2 Egyptians your helpers for their iniquity. Now the Egyptians [are] men, and not God; and their horses flesh, and not spirit; they have no more strength and swiftness than common creatures, and are liable to be frighted, wounded, and destroyed: when the Lord shall stretch out his hand, both he that helpeth shall fall, and he that is holpen shall fall down, and they all shall fail

4 together; but God is a surer defence. For thus hath the Lord spoken unto me, Like as the lion and the young lion roaring on his prey, when a multitude of shepherds is called forth against him, [he] will not be afraid of their voice, nor abase himself for the noise of them : so shall the Lord of hosts come down to fight for mount Zion, and for the hill thertof; all the noise of the Assyrian army is no more to him than a fiarcel of shepherds shouting against a lion, whom they dare not go near, he minds it not, neither

5 hoses his firey, nor carries it off with greater speed. As birds flying speedily to their nests to secure their young, or to drive away an enemy, so will the Lord of hosts defend Jerusalem; defending also he will deliver [it; and] passing over he will preserve [it.] // is the same word as is used for passing over tie Israelites' houses in F.gypt, and has reference to their former deliverance; Jerusalem shall first be reformed, and then saved.

6 Turn ye unto [him from] whom the children of Israel have

7 deeply revolted. For in that day every man shall cast away his idols of silver, and his idols of gold, which your own hands have made unto you [for] a sin ; though they were the work of your own hands, the materials valuable, and you had worshipped them, yet being the occasion of sin you shall cast them away.

9 Then shall the Assyrian fall with the sword, not of a mighty man, who smites openly; and the sword, not of a mean mm, who smites secretly, shall devour him: but he shall flee from the sword of the angel, and his young men, or choice ones, shall be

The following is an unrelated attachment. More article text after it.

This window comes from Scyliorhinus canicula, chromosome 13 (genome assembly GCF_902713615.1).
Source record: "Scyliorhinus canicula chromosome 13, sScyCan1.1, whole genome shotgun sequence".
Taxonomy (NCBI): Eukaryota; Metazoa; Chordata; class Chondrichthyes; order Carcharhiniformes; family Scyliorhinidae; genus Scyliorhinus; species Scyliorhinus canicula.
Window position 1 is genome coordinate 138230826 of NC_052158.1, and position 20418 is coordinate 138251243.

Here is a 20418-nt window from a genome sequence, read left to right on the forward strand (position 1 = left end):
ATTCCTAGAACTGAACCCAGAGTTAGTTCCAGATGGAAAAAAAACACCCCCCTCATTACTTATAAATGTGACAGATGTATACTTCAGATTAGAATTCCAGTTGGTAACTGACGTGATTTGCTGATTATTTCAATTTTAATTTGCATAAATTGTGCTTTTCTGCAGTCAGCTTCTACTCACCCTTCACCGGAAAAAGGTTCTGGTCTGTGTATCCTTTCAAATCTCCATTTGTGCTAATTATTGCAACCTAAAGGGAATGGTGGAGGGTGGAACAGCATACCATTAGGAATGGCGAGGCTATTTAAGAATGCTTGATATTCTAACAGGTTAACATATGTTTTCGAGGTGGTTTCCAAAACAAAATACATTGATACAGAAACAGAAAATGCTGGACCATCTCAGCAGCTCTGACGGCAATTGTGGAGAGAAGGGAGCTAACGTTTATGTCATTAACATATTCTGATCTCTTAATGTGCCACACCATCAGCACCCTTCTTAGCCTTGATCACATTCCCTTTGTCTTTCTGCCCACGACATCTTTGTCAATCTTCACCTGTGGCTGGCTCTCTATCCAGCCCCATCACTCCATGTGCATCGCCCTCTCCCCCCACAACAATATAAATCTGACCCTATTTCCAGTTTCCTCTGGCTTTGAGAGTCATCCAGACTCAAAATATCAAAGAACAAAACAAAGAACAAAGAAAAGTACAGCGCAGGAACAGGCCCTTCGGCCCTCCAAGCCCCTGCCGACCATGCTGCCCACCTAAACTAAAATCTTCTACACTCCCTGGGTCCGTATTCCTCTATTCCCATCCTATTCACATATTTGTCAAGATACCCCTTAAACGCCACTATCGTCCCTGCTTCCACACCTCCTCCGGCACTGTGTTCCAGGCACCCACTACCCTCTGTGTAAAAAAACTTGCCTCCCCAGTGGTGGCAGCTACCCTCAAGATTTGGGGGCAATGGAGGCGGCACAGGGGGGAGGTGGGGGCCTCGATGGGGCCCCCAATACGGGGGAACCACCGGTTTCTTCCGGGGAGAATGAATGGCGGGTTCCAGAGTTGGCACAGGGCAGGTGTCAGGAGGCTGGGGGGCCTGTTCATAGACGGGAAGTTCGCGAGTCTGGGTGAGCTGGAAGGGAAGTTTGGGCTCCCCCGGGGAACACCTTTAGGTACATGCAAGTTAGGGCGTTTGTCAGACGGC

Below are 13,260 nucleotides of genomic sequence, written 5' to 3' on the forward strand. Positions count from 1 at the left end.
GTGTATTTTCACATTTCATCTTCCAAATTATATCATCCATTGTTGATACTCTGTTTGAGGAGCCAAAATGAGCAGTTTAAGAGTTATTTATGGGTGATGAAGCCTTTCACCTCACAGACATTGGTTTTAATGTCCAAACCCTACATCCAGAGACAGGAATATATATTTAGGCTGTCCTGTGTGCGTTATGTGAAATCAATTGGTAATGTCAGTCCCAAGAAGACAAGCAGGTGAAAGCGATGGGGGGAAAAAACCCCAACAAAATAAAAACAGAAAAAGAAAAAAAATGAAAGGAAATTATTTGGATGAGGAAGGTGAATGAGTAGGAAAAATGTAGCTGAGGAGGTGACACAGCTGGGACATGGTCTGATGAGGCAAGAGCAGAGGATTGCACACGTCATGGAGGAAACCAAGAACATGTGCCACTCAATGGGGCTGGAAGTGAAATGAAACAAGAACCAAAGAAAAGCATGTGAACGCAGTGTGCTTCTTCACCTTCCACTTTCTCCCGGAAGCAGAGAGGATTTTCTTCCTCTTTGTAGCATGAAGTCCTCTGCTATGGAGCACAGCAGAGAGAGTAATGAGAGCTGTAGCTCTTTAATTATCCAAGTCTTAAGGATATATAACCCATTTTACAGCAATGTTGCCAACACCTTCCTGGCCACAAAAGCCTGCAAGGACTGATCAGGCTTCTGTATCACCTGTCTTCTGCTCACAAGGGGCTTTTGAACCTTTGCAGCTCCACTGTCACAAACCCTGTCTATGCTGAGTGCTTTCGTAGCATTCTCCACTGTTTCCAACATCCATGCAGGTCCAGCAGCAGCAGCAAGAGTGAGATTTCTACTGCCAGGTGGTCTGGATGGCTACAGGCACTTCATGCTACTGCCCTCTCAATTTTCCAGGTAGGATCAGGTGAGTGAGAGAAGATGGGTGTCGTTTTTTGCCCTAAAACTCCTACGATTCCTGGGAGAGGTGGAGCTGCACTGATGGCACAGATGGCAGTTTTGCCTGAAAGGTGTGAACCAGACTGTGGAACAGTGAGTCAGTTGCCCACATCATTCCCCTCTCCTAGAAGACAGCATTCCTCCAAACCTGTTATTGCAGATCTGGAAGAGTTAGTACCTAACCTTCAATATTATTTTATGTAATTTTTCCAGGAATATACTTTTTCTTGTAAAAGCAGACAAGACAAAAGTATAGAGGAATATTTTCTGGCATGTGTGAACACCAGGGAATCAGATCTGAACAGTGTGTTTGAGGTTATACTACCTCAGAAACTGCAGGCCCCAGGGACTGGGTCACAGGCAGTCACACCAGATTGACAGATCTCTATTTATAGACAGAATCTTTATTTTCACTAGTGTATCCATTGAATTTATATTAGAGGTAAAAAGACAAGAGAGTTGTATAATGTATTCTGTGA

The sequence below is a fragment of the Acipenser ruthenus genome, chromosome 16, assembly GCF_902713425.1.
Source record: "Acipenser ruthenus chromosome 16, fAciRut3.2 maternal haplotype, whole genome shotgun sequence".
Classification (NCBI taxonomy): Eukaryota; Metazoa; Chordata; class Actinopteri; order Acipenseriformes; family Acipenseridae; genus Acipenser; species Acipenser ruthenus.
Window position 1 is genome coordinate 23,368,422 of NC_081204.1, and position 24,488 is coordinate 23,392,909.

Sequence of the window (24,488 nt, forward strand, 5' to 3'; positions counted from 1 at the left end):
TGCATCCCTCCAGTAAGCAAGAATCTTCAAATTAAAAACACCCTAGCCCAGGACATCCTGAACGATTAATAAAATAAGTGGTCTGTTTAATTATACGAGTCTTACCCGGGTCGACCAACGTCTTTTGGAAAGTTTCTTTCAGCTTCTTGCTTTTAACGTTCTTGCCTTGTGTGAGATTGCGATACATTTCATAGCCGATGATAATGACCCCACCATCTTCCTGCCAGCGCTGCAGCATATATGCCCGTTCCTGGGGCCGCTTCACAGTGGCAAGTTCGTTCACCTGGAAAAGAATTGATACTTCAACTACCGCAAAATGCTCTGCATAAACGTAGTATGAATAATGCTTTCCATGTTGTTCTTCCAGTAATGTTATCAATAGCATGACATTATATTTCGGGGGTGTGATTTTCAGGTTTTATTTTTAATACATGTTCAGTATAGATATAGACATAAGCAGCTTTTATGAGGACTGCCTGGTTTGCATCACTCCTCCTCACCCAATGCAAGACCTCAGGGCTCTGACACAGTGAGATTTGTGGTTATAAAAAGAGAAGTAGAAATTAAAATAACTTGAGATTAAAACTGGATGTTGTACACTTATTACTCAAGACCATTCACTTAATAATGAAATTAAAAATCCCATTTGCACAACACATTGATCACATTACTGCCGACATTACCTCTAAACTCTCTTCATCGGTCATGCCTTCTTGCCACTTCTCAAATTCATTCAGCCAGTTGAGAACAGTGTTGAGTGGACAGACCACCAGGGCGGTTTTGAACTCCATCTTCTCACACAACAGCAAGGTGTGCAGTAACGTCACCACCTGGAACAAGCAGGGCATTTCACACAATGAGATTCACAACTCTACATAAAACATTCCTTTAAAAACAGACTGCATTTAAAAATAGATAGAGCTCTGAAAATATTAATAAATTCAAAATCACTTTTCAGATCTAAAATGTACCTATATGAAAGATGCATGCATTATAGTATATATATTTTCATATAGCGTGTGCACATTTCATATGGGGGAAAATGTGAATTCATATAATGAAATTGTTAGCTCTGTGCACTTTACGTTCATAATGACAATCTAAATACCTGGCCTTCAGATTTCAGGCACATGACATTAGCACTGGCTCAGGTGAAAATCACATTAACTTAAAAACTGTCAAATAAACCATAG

9 discomfited. And he, that is, the king, shall pass over to his strong hold for fear, and his princes shall be afraid of the ensign,. which the angel shall wave over them as a marl- of God's care of Jerusalem, or rather of any fiorty of the Jews, however inconsiderable, saith the Lord, whose fire, or altar, [is] in Zion, and his furnace in Jerusalem; where God is darly worshipped, and from whence fire shall come forth to destroy his enemies.

1 Chap. XXXII. Behold, a king shall reign in righteousness,

2 and princes shall rule in judgment. And a man shall be as an hiding place from the wind, and a covert from the tempest; as rivers of water in a dry place, as the shadow of a great rock in a weary land; referring to the protection, repose, and happiness they should enjoy in Hezekiah's reign, after the troubles in the reign of

3 his predecessors. And the eyes of them that see shall not be dim, and the ears of them that hear shall hearken; the prophets shall deliver their message clearly and faithfully, and the people at

4 tend to, understand, and obey it. The heart aho of the rash*, the hasty and thoughtless, shall understand knowledge, and the tongue of the stammerers shall be ready to speak plainly ; rude and illiterate people shall understand divine things, and speak readily

5 concerning them. The vile person shall be no more called liberal, nor the churl said [to be] bountiful, or honourable; a good judgment shall be formed of men; worthy, valuable persons shall be promoted, and others discountenanced; the reason of this is given

6 afterward. For the vile person will speak villany, and his heart will work iniquity, to practise hypocrisy, and to utter error against the Lord, to make empty the soul of the hungry, and he will cause the drink of the thirsty to fail; a vile person will show his iniquity by his practice, his profaneness against God,